Can Antivirals Treat the Monkeypox Outbreak?

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A Lancet study is the first to examine the role of antivirals in treating monkeypox patients, providing hope for containing the outbreak.

Between 2018-2021, seven patients in the UK developed monkeypox. A team of researchers analyzed these cases for their clinical features, and their response to antivirals. The cases in the paper are the first recorded instances of in-hospital transmission and household transmission outside of Africa. According to the study, researchers tested two different antivirals among the monkeypox patients. Results are available in the journal The Lancet Infectious Diseases.

As public health officials are trying to understand what is causing the May 2022 monkeypox outbreaks in Europe and North America – which have affected several patients who reported neither travel nor an identified link to a previously known case – our study offers some of the first insights into the use of antivirals for the treatment of monkeypox in humans.

Dr. Hugh Adler, lead study author

All seven patients in the study had no history of any existing medical conditions, and none had received a smallpox vaccination. Moreover, they all had a mild form of infection and made full recoveries.

Four of the patients received either brincidofovir or tecovirimat; three received brincidofovir and one got tecovirimat. At the time, these antivirals were not licensed for use against monkeypox. Both brincidofovir and tecovirimat were initially developed for treating smallpox after its eradication. However, in the USA, experts have approved it for the treatment of smallpox in case of a potential bioterrorism event.

Since the monkeypox virus belongs to the same family as smallpox, many researchers have proposed the use of such antivirals against the current outbreak. The team of researchers decided to go with the antivirals on the basis of evidence of efficacy in animal models. They hoped to see a reduction in hospital stays and prevention of disease progression in patients. Therefore, they began administering the antivirals shortly after the appearance of skin lesions.

The Outbreak so Far

The monkeypox outbreak first began in early May when the UK Health Security Agency (UKHSA) reported a single case. The person in question had recently travelled to Nigeria, an endemic region. Soon after, more cases began to appear in the UK and later in other parts of Europe. As of 26th May, England has confirmed a total of 101 monkeypox cases since 7th May. Moreover, 16 countries around the world have now reported similar monkeypox cases. These include the USA, Spain, Canada, France, Portugal, and several others.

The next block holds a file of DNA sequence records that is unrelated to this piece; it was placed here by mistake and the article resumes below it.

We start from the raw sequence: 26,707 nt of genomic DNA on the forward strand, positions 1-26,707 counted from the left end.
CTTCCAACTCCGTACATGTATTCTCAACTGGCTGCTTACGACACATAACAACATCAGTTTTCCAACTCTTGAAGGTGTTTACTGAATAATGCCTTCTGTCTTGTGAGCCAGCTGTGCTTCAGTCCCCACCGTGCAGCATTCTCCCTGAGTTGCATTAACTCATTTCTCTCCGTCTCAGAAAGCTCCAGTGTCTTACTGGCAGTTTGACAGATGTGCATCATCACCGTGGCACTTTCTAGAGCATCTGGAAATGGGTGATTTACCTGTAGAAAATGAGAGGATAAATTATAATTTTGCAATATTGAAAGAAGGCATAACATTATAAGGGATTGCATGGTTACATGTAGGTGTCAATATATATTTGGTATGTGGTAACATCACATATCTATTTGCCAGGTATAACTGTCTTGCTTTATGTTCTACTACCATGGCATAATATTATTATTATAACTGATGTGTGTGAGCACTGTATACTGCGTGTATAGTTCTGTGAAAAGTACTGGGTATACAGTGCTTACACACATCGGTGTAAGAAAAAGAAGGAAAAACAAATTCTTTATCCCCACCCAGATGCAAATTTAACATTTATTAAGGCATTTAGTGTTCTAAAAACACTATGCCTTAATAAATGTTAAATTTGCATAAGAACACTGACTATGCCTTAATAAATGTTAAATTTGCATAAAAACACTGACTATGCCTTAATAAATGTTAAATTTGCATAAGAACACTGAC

The World Health Organization (WHO) has declared it an outbreak and believes the cases will rise further as countries expand surveillance efforts.

Outbreaks outside of Africa are unusual but in recent days, significant outbreaks have been reported in several European countries, including the UK, and further afield globally. Clinical trial data is lacking and we are pleased to share some of our collective experience in managing this previously rare and sporadic condition.

Dr. Nick Price, study author

What is unusual about the current outbreak, is that a majority of cases have occurred among people with no travel history to endemic African regions. According to WHO, those who have had physical contact with a symptomatic monkeypox case are most at risk. So far, most cases have occurred in men who are gay, bisexual or men who have sex with men. Therefore, health experts are urging these men, in particular, to watch out for any new rash, blister or ulcer, on any part of the body.

However, it is important to not stigmatize any particular group of people. It is still very much an infection that can infect anyone. Human-to-human transmission is possible through respiratory droplets, close skin contact, and contaminated bedding.

Antivirals Shorten Monkeypox symptoms

There are currently no licensed treatments for monkeypox. However, doctors have often turned to antivirals and smallpox vaccines for monkeypox treatment.

According to the study’s results, brincidofovir had no clinical benefits among the three patients administered the drug. Moreover, it caused altered liver enzymes in the patients. However, study authors theorize that the drug could have had different outcomes if given earlier in the course of the disease. Despite the drug’s effect, all three patients fully recovered.

On the other hand, tecovirimat was only given to one patient. The woman had fewer lesions and had a quicker recovery than other patients. She spent only 10 days in the hospital as compared to an average of 27 for others. Nor did she suffer any side effects. However, one patient that did not receive any antivirals recovered in 13 days. Therefore, study authors call for larger studies to help evaluate the antiviral’s true effect on monkeypox infection.

In these seven UK cases, viral shedding was observed for at least three weeks following infection. However, data on infectivity remains limited, and is an important area for future study.

Dr. Catherine Houlihan, study author

Since it is still too early to establish treatment strategies for monkeypox, researchers believe that their study can help others further evaluate the role of antivirals.


Adler, Hugh, et al. “Clinical Features and Management of Human Monkeypox: A Retrospective Observational Study in the UK.” The Lancet Infectious Diseases, 2022, doi:10.1016/s1473-3099(22)00228-6.


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